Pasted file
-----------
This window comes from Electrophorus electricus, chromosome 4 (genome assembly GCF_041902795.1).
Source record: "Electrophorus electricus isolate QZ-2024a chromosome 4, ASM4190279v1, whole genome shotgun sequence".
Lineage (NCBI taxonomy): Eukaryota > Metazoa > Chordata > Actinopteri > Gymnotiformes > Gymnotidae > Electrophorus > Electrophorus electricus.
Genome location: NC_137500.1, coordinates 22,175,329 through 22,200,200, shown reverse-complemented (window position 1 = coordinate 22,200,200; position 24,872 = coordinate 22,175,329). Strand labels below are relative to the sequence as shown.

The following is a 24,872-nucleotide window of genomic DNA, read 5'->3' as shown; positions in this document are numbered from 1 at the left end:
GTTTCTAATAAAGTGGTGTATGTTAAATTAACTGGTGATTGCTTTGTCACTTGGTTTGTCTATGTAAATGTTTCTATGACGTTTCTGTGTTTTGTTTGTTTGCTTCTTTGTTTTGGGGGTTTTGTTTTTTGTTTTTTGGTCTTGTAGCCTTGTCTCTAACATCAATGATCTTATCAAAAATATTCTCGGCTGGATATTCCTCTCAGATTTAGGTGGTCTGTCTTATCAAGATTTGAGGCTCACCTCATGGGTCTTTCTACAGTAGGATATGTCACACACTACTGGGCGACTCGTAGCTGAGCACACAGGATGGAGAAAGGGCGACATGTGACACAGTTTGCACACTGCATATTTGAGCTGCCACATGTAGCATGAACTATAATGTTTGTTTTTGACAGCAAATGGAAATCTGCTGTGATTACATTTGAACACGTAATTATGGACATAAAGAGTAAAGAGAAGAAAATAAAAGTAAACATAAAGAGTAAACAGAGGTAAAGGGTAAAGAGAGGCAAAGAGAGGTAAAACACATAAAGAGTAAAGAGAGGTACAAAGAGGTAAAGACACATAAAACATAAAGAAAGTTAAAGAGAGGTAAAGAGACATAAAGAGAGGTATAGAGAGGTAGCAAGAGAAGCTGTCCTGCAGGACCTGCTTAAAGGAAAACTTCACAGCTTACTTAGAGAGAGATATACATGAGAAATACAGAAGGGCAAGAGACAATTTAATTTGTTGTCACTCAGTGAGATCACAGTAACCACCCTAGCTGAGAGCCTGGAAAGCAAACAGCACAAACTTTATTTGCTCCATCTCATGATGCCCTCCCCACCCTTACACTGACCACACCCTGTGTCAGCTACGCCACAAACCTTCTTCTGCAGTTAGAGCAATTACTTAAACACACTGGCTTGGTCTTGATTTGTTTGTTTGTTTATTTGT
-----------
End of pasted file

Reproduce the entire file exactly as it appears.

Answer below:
This window comes from Electrophorus electricus, chromosome 4 (genome assembly GCF_041902795.1).
Source record: "Electrophorus electricus isolate QZ-2024a chromosome 4, ASM4190279v1, whole genome shotgun sequence".
Lineage (NCBI taxonomy): Eukaryota > Metazoa > Chordata > Actinopteri > Gymnotiformes > Gymnotidae > Electrophorus > Electrophorus electricus.
Genome location: NC_137500.1, coordinates 22,175,329 through 22,200,200, shown reverse-complemented (window position 1 = coordinate 22,200,200; position 24,872 = coordinate 22,175,329). Strand labels below are relative to the sequence as shown.

The following is a 24,872-nucleotide window of genomic DNA, read 5'->3' as shown; positions in this document are numbered from 1 at the left end:
GTTTCTAATAAAGTGGTGTATGTTAAATTAACTGGTGATTGCTTTGTCACTTGGTTTGTCTATGTAAATGTTTCTATGACGTTTCTGTGTTTTGTTTGTTTGCTTCTTTGTTTTGGGGGTTTTGTTTTTTGTTTTTTGGTCTTGTAGCCTTGTCTCTAACATCAATGATCTTATCAAAAATATTCTCGGCTGGATATTCCTCTCAGATTTAGGTGGTCTGTCTTATCAAGATTTGAGGCTCACCTCATGGGTCTTTCTACAGTAGGATATGTCACACACTACTGGGCGACTCGTAGCTGAGCACACAGGATGGAGAAAGGGCGACATGTGACACAGTTTGCACACTGCATATTTGAGCTGCCACATGTAGCATGAACTATAATGTTTGTTTTTGACAGCAAATGGAAATCTGCTGTGATTACATTTGAACACGTAATTATGGACATAAAGAGTAAAGAGAAGAAAATAAAAGTAAACATAAAGAGTAAACAGAGGTAAAGGGTAAAGAGAGGCAAAGAGAGGTAAAACACATAAAGAGTAAAGAGAGGTACAAAGAGGTAAAGACACATAAAACATAAAGAAAGTTAAAGAGAGGTAAAGAGACATAAAGAGAGGTATAGAGAGGTAGCAAGAGAAGCTGTCCTGCAGGACCTGCTTAAAGGAAAACTTCACAGCTTACTTAGAGAGAGATATACATGAGAAATACAGAAGGGCAAGAGACAATTTAATTTGTTGTCACTCAGTGAGATCACAGTAACCACCCTAGCTGAGAGCCTGGAAAGCAAACAGCACAAACTTTATTTGCTCCATCTCATGATGCCCTCCCCACCCTTACACTGACCACACCCTGTGTCAGCTACGCCACAAACCTTCTTCTGCAGTTAGAGCAATTACTTAAACACACTGGCTTGGTCTTGATTTGTTTGTTTGTTTATTTGT